Published: 29/08/2014 11:06 - Updated: 29/08/2014 18:33

Inverness Book Festival director steps down

Robert Davidson Picture: Gary Anthony
Robert Davidson Picture: Gary Anthony

by Margaret Chrystall

INVERNESS Book Festival's direcotr Robert Davidson has stood down to concentrate on his role as director running Dingwall-based publisher Sandstone Press.

He said earlier this week, following the close of this year's event: "It has been a great joy to direct Inverness Book Festival in 2013 and 2014.

"Shortly before this year’s festival began I let Eden Court Theatre know that I am not able to continue into another year as the demands of Sandstone Press, probably the most rapidly growing literary publishing house in Britain, have become too great for me to continue. It’s a big enough job."

Looking back on his two festivals, Robert said: "The great lesson of these two years is more about the potential than what has actually been achieved, although much has been achieved.

"We have brought major writers to our area and they have gone away raving about their reception and the natural beauty of this area, as have our two agents-in-residence.

"We have a core audience who, by now, I feel I know.

"In fact, they almost feel like family, but our numbers are too small. There is the challenge, to reach out to a greater number of people and persuade them that we have something great here.

"It will be typical of us, I suggest, and perhaps of the wider Scotland, that others have to tell us how good we are.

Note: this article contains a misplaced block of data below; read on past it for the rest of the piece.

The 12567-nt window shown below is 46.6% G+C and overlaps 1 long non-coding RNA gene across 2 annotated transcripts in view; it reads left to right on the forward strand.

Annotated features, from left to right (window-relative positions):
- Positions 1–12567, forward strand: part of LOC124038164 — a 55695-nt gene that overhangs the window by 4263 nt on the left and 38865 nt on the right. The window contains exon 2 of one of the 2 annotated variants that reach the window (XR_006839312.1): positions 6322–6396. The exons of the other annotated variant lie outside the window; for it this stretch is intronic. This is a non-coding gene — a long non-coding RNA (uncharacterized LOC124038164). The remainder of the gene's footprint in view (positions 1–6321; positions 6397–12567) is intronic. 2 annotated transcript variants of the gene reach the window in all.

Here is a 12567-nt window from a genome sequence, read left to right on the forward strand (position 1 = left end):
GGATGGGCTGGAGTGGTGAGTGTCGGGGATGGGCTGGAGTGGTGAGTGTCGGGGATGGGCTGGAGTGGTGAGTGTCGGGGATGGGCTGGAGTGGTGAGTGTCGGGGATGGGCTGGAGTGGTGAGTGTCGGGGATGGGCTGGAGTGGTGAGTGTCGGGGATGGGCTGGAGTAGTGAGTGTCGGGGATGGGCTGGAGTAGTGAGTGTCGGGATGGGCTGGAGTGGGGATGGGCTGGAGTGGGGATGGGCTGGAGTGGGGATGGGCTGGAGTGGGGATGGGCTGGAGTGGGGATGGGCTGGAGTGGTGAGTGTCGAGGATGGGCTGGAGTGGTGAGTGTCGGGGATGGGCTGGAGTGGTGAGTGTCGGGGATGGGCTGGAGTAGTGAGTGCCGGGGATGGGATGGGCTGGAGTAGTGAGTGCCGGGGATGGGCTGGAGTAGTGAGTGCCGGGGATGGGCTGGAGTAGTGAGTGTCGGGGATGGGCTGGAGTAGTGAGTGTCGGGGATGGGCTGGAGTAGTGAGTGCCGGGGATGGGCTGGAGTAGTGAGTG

"A low point - one famous author had to pull out. High points? Too many to mention. Last year there was Roy Hattersley’s unscripted, unprompted tour de force on his historical writing. And last year’s environmental evening.

Roy Hattersley, a highlight of 2013's festival for Robert.
Roy Hattersley, a highlight of 2013's festival for Robert.

"This year, Bonnie Greer’s almost spiritual exposition on nothing less than civilisation. Also this year’s young adult events."

Robert shared his biggest surprise of this year's event.

"Biggest surprise? When they first approached us the Big Book Group said they would turn up with a writer.

"It turned out to be Kate Mosse. I would have shot my way into a crowded room, thrown her over my shoulder, and shot my way out again to bring Kate Mosse to Eden Court."

Kate Mosse, a wonderful surprise for the director.
Kate Mosse, a wonderful surprise for the director.


And he has many best moments.

"This will surprise you. It was when we had what might be considered disappointing numbers (such as, say, seven enthusiastic but slightly self-conscious fans) turn up. What we would do is bring a few seats to the front of the One Touch and range them round the author and interviewer chairs. The effect was extraordinarily intimate and warm.

"Imagine your favourite singer by a log fire with just a guitar or piano, singing and talking just for you and a few friends. The lover of intelligent speech, the lover of companionship, the lover of narrative and language can ask no more."

Robert shared some ideas for the future of the festival that had come to him over his time as director: "To improve this festival I would change its name to the Highland Book Festival because, as in all things, we are by now a single conurbation around the Inner Moray Firth. Let it be the Highland Book Festival.

"Let there also be contrived, somehow, a year round engagement with the reading public, the core of which I have already appreciatively and gratefully mentioned.

"Perhaps we should move to the spring.

"Eden Court Theatre is a marvellous facility, a most tremendous enhancement to our area with great staff and dynamic leadership. Let’s stay there.

"I miss the festival, allow me to say it this one last time - MY festival - already.’

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